UFC: Irene Aldana embraces Mexican fighting DNA
Irene Aldana hopes to upset GOAT Amanda Nunes
Irene Aldana cried with joy as she watched Alexa Grasso beat legendary UFC champion Valentina Shevchenko last March. Aldana and Grasso had trained together for years in Guadalajara, Mexico.
They know how much each other has sacrificed while trying to succeed in the Ultimate Fighting Championship. Aldana was in Mexico when Grasso upset Shevchenko to make history as the first Mexican woman to win a UFC title.
Soon after Grasso returned to Guadalajara, she visited Aldana’s home with the UFC championship belt.
“The first thing (Grasso) said was, ‘You’re next,’” Aldana said this week.
Irena Aldana ready for the greatest
Irene Aldana will get her title shot Saturday night in Vancouver against Amanda Nunes, arguably the greatest women’s champion in UFC history.
Nunes (22-5-0) and Aldana (14-6) will headline UFC 289 at Rogers Arena in Vancouver, British Columbia, Canada. The bantamweight bout will be Aldana’s first title fight.
Nunes currently holds UFC’s featherweight and bantamweight title belts. Aldana was admittedly motivated by watching her rival pose with her two championship belts recently.
“For me she’s the greatest of all time,” Aldana said of Nunes. “For me she is (the greatest), and that’s what makes it even more great for me to be able to have this opportunity against her. To be one of the greatest, I respect her.
“It’s an honor for me. But as much as I respect her, for me in this fight I’m coming with the mentality of winning. It’s not kill or die in that fight. It’s kill or kill.”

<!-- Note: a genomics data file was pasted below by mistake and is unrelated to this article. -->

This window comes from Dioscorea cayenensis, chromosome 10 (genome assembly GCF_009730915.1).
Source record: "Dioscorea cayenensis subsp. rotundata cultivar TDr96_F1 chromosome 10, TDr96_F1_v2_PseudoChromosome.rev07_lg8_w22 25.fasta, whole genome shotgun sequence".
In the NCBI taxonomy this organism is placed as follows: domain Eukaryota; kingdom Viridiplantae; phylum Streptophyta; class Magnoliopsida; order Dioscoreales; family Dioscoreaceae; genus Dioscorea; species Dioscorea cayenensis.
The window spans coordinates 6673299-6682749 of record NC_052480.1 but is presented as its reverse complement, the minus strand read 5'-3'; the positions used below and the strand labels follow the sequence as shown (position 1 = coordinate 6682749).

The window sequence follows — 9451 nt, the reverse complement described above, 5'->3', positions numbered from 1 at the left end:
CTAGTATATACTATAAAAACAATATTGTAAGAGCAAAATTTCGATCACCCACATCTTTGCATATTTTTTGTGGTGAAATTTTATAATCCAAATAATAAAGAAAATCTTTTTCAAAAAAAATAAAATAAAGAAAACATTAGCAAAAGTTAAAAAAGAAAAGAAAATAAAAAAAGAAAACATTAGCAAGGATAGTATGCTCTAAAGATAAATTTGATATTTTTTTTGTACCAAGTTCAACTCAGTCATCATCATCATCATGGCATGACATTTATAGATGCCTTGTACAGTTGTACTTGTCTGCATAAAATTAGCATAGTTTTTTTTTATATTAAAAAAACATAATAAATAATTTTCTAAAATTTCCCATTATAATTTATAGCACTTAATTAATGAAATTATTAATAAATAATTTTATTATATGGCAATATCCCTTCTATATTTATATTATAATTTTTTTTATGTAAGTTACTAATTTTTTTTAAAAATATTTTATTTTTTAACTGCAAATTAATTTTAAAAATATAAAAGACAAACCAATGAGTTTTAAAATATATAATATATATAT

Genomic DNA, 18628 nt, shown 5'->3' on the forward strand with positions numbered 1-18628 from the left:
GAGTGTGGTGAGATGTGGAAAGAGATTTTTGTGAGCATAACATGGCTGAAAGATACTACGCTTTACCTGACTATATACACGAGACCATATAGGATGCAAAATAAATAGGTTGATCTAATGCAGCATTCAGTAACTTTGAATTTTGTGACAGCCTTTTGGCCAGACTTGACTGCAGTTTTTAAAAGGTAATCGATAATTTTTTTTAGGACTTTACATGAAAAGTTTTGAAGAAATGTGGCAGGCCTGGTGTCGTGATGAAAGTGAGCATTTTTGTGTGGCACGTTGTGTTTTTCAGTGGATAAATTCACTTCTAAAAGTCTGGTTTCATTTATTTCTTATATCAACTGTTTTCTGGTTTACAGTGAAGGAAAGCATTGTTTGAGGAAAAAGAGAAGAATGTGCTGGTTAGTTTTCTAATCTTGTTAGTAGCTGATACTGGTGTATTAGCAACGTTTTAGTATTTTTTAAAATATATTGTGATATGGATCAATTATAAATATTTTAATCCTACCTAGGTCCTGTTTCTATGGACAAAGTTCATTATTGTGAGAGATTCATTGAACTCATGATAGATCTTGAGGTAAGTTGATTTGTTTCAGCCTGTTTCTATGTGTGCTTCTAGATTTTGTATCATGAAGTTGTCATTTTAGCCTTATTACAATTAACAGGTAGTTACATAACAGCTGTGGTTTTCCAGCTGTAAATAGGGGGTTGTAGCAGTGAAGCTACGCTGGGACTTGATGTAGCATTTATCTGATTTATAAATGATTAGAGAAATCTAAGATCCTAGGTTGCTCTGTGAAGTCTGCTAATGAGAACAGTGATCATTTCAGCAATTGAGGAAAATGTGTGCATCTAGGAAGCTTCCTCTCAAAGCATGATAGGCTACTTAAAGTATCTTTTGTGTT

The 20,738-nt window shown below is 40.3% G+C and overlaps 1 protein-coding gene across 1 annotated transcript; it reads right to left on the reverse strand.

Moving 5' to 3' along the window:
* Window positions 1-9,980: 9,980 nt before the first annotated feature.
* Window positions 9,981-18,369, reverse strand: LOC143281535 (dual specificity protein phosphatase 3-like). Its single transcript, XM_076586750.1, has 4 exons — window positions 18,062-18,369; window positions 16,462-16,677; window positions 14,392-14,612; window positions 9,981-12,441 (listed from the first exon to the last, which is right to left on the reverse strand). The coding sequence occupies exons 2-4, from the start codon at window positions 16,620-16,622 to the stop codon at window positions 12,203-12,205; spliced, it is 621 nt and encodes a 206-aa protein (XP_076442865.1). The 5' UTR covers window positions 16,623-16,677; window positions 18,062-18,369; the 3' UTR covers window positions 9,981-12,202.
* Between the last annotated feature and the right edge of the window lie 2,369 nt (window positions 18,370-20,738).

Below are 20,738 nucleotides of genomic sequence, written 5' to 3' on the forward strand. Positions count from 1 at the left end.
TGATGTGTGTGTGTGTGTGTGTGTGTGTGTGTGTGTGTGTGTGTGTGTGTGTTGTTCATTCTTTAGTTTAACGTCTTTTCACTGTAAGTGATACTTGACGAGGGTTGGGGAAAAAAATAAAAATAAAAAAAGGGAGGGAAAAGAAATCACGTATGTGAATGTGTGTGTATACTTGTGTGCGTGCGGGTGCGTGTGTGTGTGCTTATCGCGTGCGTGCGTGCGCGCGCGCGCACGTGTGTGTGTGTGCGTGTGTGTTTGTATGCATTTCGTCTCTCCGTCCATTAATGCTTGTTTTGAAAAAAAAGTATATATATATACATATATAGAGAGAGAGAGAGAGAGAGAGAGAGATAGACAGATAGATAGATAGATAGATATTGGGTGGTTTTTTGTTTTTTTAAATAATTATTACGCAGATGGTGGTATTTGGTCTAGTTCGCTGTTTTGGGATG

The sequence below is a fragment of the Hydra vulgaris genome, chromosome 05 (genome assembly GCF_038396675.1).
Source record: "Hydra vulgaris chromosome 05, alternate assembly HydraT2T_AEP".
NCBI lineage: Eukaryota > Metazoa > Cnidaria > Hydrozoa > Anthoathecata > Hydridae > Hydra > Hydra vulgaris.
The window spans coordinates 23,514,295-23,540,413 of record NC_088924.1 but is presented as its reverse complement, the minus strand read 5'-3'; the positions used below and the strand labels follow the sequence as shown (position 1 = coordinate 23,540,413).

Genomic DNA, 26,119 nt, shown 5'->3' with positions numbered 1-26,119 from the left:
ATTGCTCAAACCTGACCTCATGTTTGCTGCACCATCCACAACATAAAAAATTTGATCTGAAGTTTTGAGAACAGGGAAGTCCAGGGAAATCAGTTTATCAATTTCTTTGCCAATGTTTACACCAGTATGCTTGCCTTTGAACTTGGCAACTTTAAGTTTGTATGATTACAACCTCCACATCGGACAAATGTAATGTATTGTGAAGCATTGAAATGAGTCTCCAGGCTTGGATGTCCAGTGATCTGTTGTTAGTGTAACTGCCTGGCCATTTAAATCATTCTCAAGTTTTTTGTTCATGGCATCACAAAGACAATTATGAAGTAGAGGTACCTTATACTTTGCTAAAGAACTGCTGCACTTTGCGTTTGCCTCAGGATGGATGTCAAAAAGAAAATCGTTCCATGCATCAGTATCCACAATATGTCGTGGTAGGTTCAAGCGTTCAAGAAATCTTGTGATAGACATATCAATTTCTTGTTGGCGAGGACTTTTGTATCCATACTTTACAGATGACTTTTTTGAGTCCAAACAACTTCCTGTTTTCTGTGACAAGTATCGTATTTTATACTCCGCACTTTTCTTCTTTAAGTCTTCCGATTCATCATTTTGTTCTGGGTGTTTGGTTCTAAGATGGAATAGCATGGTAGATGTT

The 5-foot-8, 135-pound Aldana is the No. 5 ranked woman in the UFC bantamweight division. Although Aldana is a heavy underdog, Nunes is taking her seriously.
The two-belt champ doesn’t want a repeat of the upset she suffered in December 2021 against Julianna Peña.
Nunes not overlooking Aldana
“I’m not going to sleep on her,” Nunes said of Aldana. “I like to fight somebody new, and I like the challenge it brings to me.”
Nunes, the Lioness of Brazil, was originally scheduled to fight Peña to cap a trilogy. Peña suffered a rib injury in May, though, prompting UFC to call on Aldana.
Irene Aldana welcomed the opportunity when she was offered the title shot. She was already training to fight Raquel Pennington on May 20. The change didn’t alter her workout routine much.
“One day I was preparing to fight Raquel,” she said. “And the next day I was fighting for the world title against Amanda, the greatest. It was really crazy, but it was awesome.”
Aldana hopes to continue what has been an impressive run for Mexico natives in UFC. Brandon Moreno became UFC’s first Mexican champ in 2021. He regained the title in late January. Young prodigy Yair Rodriguez became the second Mexican UFC champ earlier this year.
‘Year of the Mexican’
Moreno even predicted that 2023 would be the year of the Mexican in UFC six weeks before Grasso won her title in March. Aldana says she shed tears of joy after Moreno won his title. She shed more tears after Rodriguez won his title and then again after Grasso won her belt.
Irene Aldana is adamant that she garners strength from her Mexican friends’ success. She also appreciates Mexico’s rich history in combat sports with champions such as Saul “Canelo” Alvarez, Julio Cesar Chavez and Marco Antonio Barrera.
“It’s something about Mexican DNA that we love combat sports,” she said. “We have a great history in boxing. We have great teachers in Canelo. In Chavez, in Barrera, those (are) amazing fighters. …
“We like the fight. We love the heat of the fight and we’re not going backward. We’re always going forward. We have a lot to learn from them. I think those fighters represent all of Mexicans’ hearts. Not just fighters, but all the people, all Mexicans have that in their DNA, in their hearts. We’re really passionate about things.”
Aldana will get the chance to prove Grasso right against the greatest of all time.
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